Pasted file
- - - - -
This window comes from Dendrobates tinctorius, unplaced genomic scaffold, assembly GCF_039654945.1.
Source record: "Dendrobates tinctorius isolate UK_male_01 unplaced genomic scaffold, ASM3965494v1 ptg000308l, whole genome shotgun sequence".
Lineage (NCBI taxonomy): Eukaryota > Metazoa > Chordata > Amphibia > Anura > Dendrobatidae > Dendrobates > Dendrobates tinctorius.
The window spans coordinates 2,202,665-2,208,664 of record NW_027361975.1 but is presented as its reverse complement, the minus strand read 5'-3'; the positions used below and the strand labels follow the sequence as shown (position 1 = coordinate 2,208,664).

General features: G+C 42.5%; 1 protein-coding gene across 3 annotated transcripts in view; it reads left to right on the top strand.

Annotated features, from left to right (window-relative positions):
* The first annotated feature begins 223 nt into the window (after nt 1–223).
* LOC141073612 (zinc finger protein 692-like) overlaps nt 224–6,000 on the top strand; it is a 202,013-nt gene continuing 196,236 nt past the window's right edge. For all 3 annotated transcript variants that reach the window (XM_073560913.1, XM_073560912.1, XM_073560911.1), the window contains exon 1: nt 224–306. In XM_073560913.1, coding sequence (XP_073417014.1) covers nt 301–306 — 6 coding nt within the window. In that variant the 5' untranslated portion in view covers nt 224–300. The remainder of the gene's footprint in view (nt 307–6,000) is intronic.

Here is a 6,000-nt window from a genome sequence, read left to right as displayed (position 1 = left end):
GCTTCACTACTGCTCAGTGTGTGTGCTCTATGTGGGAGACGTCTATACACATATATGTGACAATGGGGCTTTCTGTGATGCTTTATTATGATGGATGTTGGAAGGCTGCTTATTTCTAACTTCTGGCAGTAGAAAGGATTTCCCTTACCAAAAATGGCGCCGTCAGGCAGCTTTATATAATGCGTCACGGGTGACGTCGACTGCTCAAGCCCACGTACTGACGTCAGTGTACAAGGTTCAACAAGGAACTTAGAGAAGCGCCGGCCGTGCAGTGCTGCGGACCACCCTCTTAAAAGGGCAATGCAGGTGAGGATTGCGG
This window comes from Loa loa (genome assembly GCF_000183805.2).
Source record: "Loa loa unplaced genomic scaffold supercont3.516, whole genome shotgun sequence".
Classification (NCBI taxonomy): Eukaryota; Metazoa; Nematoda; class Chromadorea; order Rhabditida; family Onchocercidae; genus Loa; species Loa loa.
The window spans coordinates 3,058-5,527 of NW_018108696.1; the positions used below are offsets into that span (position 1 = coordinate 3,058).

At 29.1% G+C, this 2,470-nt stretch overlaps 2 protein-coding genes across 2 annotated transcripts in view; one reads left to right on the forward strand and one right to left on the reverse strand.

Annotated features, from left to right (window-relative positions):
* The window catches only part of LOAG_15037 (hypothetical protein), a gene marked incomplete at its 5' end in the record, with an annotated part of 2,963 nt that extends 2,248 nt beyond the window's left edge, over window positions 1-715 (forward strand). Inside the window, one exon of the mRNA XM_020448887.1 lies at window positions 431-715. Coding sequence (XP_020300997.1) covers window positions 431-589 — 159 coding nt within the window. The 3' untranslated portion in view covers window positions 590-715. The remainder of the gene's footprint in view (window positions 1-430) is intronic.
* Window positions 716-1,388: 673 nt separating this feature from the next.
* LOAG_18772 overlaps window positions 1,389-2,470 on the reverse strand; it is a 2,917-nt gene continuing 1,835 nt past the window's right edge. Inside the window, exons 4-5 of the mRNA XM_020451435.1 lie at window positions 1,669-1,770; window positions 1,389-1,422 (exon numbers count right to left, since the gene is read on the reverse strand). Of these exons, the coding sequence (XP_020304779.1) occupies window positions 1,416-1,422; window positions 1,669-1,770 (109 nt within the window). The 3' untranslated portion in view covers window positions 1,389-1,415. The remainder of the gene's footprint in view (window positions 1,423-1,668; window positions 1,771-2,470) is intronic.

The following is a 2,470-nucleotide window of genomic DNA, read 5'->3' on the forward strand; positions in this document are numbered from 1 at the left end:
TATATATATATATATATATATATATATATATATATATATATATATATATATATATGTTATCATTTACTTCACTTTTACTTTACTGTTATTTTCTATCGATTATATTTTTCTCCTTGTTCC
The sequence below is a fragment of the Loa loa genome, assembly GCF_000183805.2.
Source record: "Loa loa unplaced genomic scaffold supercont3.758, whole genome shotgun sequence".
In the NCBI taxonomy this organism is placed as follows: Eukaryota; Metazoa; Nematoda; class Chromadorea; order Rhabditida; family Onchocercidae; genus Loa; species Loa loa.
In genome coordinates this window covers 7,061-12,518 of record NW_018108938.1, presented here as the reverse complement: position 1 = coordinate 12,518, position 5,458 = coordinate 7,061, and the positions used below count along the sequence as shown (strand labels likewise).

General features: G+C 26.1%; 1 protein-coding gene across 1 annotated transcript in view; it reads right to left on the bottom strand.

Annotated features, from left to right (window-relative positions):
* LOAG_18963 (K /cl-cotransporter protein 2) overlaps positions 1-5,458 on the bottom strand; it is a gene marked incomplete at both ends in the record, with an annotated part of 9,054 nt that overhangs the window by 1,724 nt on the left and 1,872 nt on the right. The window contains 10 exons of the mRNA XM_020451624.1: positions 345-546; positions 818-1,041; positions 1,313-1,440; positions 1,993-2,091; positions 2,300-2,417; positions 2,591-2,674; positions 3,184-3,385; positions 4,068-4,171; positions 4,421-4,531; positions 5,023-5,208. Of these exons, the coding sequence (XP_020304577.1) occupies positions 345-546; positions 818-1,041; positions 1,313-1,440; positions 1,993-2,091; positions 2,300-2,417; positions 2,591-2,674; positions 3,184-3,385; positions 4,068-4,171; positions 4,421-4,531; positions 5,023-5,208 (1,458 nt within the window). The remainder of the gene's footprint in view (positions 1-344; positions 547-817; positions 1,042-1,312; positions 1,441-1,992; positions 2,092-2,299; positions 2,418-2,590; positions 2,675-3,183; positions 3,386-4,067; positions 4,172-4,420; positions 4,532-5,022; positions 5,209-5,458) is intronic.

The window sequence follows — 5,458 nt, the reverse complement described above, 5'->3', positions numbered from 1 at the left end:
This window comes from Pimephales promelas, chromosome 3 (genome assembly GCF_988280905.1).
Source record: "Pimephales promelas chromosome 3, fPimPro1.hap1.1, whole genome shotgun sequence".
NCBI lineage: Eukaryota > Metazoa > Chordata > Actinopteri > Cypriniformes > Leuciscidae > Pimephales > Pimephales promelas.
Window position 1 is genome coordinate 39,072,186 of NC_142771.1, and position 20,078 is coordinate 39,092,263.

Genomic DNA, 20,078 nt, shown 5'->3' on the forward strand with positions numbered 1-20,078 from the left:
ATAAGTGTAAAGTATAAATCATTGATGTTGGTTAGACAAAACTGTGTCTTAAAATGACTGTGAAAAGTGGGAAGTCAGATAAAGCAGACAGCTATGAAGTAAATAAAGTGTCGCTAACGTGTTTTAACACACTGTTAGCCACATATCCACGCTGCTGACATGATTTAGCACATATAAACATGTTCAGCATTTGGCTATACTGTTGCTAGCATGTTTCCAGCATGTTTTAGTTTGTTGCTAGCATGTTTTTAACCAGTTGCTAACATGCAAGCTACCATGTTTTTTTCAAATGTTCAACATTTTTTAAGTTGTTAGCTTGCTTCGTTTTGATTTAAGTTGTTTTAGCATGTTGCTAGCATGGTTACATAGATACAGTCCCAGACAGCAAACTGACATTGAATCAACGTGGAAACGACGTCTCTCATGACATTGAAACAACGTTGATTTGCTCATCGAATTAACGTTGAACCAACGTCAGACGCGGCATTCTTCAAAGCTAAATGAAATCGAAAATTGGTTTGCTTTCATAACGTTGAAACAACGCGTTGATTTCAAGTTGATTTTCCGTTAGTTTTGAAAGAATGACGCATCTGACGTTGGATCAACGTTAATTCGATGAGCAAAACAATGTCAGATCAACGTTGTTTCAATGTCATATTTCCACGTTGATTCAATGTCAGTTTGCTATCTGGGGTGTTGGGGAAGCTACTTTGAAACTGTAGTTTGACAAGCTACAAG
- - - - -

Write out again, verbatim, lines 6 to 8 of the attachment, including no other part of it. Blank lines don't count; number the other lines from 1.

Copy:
Annotated features, from left to right (window-relative positions):
* The first annotated feature begins 223 nt into the window (after nt 1–223).
* LOC141073612 (zinc finger protein 692-like) overlaps nt 224–6,000 on the top strand; it is a 202,013-nt gene continuing 196,236 nt past the window's right edge. For all 3 annotated transcript variants that reach the window (XM_073560913.1, XM_073560912.1, XM_073560911.1), the window contains exon 1: nt 224–306. In XM_073560913.1, coding sequence (XP_073417014.1) covers nt 301–306 — 6 coding nt within the window. In that variant the 5' untranslated portion in view covers nt 224–300. The remainder of the gene's footprint in view (nt 307–6,000) is intronic.